Florida’s Third District Court of Appeal Reverses Summary Judgment In Favor of an Insurer in Late Notice Hurricane Irma Case
By KeiErica A. Baker
Florida’s Third District Court of Appeal recently held that a genuine issue of material fact remains as to whether the insured provided prompt notice of the loss. In Castro v. Citizens Property Insurance Corp., the Third DCA reversed a trial court’s entry of summary judgment in favor of the insurer.
In this late reported Hurricane Irma case, the insured did not notify the insurer of the loss until February 21, 2020. The insured claimed that the property was occupied by a tenant at the time of Hurricane Irma, the tenant never advised the insured of any damage, and the insured was unaware of any damage to the property until the tenant moved out of the property in February 2020. After inspecting the property, the insured denied coverage on the basis that it was presumptively and actually prejudiced in its ability to investigate, evaluate and adjust the claim, given the insured’s delay in providing notice and supporting documentation.
The insurer filed a motion for summary judgment- arguing that the insured’s delay of more than two years in providing notice of the loss prevented the insurer from conducting a proper investigation, it was presumptively prejudiced, and the insured could not rebut the presumption of prejudice since there was no evidence of the property’s condition just after Hurricane Irma in September 2017, a year later in 2018, or even two years later in 2019. The trial court found that the insured failed to give prompt notice of the loss, thus triggering the presumption of prejudice, and that the insured failed to rebut this presumption.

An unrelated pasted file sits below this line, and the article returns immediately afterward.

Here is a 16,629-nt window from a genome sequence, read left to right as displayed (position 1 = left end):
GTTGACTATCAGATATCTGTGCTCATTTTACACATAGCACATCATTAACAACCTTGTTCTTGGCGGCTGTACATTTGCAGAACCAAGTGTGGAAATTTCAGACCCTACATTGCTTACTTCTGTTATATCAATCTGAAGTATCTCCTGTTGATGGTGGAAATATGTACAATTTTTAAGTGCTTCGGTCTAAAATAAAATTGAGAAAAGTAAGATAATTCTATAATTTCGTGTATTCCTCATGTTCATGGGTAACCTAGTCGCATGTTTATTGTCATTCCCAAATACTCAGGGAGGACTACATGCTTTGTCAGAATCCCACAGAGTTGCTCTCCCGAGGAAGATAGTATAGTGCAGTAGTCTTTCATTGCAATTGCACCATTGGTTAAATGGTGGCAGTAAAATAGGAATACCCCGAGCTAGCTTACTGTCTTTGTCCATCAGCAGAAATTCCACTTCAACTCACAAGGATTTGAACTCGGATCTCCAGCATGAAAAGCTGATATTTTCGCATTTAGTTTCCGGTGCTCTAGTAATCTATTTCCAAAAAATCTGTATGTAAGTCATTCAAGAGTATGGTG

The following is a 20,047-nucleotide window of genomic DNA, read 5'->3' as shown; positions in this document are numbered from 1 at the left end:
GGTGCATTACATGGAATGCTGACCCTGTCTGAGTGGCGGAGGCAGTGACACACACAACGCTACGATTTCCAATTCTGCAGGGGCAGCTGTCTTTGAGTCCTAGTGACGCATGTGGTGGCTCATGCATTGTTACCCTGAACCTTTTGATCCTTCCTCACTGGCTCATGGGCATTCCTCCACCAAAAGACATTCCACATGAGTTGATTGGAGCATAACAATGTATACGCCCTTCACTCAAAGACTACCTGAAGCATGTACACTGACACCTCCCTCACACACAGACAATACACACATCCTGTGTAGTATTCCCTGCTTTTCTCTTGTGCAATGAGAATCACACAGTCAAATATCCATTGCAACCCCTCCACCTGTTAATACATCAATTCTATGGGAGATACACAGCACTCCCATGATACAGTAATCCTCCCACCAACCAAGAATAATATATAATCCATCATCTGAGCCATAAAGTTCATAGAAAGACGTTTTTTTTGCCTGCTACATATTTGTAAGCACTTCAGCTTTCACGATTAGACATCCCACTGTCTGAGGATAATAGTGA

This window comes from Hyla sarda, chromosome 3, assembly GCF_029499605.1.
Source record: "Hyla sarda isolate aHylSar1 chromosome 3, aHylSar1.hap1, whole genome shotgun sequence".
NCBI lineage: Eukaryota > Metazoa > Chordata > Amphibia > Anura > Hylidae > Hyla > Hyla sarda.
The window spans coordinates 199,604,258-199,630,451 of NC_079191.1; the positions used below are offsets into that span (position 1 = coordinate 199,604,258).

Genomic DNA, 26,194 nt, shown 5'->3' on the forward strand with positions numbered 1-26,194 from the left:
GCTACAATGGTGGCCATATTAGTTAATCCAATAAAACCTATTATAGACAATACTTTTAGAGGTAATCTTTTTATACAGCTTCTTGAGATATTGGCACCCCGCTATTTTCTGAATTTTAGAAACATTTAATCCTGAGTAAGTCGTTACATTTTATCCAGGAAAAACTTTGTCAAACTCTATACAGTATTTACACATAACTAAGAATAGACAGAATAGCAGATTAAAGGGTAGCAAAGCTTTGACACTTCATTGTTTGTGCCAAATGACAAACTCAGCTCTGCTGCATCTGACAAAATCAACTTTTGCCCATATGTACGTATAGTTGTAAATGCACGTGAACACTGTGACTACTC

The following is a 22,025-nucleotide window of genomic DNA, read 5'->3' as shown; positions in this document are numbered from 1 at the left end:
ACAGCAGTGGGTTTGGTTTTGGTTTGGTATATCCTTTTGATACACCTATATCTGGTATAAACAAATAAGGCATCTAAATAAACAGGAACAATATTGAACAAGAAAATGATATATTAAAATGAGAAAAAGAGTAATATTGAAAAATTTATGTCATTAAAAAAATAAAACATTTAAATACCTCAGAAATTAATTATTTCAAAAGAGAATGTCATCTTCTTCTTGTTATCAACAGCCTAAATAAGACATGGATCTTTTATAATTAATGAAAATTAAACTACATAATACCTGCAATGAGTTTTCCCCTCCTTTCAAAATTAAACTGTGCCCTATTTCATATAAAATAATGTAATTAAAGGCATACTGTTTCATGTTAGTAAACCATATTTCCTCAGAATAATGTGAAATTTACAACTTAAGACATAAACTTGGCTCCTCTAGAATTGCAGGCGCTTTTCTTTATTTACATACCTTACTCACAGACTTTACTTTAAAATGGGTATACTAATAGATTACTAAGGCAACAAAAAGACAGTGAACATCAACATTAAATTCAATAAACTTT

On appeal, the Third DCA found that the insured provided the insurer with notice of the loss less than three weeks after becoming aware of the damage to the property. Thus, a genuine issue of material fact remains as to whether the insured provided prompt notice of the loss. The court also noted that the obligation to provide notice arises “when there has been an occurrence that should lead a reasonable and prudent man to believe that a claim for damages would arise.”